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Max internal container temp in sun

Max internal container temp in sun

Max internal container temp in sun

(OP)
I have had a hard time trying to determine what internal temperature the air will reach inside of a container sitting in the sun. For my example, I will use an insulated shipping container.

Ambient Temp: 50°C
Color of container: White
U-value: 0.2
Max Irradiance intensity: 1120 W/m^2
Container Dimensions: 20ft x 8ft x 10ft

If this container is sitting in the direct sunlight, assuming there is no wind, how hot will it get inside during the day? Eventually, it will get hotter inside the container than the ambient temp due to the solar load, and the ambient temp would actually begin cooling, but that's assuming stead state and t goes to infinite. Any ideas on how I could tackle this?

Thanks

RE: Max internal container temp in sun

To get an accurate result, you will have to carry out a detailed calculation. In such situations, the simplest approach will be to estimate the maximum temperature possible in the container. This is the temperature at which the total radiation from the container to ambient is the same as the radiation from the sun through the exposed area. If the calculated maximum temperature is acceptable, no need to carry out the detailed calculations. But if the result of this calculation is more than acceptable, then one can calculate a more realistic temperature by doing a detailed calculation. This can be done taking credit for transient variation of radiation from sun, mass and heat capacity of the container, initial temperature of the container at the beginning of the day etc. This is a transient calculation and will be difficult to carry out using a spreadsheet even though not impossible. I request other members to suggest software they know of for carrying out such calculations.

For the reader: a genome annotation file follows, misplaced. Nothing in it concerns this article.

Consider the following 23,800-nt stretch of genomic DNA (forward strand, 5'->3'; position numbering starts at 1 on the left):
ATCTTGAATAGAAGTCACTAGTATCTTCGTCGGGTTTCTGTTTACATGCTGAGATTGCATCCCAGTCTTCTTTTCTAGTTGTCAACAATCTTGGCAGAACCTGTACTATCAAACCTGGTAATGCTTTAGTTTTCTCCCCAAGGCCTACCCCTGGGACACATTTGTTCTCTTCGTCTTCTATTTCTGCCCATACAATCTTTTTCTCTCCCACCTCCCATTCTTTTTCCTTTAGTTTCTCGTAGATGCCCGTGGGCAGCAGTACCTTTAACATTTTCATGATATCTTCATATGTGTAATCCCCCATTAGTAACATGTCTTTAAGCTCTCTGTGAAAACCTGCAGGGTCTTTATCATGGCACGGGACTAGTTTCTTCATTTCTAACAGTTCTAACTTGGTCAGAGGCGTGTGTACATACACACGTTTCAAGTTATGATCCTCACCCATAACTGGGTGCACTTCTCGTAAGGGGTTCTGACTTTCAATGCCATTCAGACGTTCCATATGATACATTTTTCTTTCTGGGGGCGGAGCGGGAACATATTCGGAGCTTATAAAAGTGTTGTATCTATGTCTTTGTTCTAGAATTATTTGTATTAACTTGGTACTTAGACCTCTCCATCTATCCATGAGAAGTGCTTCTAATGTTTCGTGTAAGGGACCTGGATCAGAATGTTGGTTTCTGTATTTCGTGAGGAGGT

RE: Max internal container temp in sun

(OP)
How would I go about calculating the max temperature (simple method)?

I would like to be able to do the more detailed approach so any further information or software for that would be great. I have a feeling the internal temp is going to be too high with that first method. It basically just negates the insulation I believe.

RE: Max internal container temp in sun

If it were me, I would take the spectral characteristics of the sun and the enclosure to determine the total heat gain, then, using the combination of internal and external convection and radiation, determine the heat loss. The solution to the simultaneous equation will be the internal and surface temperatures that satisfy both constraints.

We know, based on the sad history of kids left in cars, that the internal temperature of a car can easily climb 30F above ambient.

TTFN (ta ta for now)
I can do absolutely anything. I'm an expert! https://www.youtube.com/watch?v=BKorP55Aqvg
FAQ731-376: Eng-Tips.com Forum Policies forum1529: Translation Assistance for Engineers Entire Forum list http://www.eng-tips.com/forumlist.cfm

RE: Max internal container temp in sun

Simple method is using simple radiation heat transfer calculation using methods provided in any heat transfer textbook.

To explain further, consider the initial condition when the container is at ambient temperature. At this temperature, there is no radiation from the container to the surroundings. After some time, container temperature will start to increase and due to the temperature difference from ambient, there will be radiation heat transfer from the container to the surroundings. The temperature will continue to rise until it reaches a temperature when the radiation from the container to the surroundings is the same as the heat absorbed by the container from sun radiation.

Step-1 Calculate the heat absorbed by container due to sun radiation. Say Q-in

Step-2 Assume a Temperature T-cont and calculate the heat radiated from the container (Q-out) to ambient considering T-ambient = 50 (Refer heat transfer textbook for radiation heat transfer calculation)

Step -3 Repeat step-2 with various temperature till Q-in = Q-out

RE: Max internal container temp in sun

(OP)
In that thread, how did you come up with the 40°C delta T for the container surface temp? That's what I've been looking to calculate.

RE: Max internal container temp in sun

But you say this is an "insulated" container. Insulated with what? it's k factor, what is its thickness?

What units are your U value?

Ambient temp 50C?? Where are you - the middle of the gobi desert?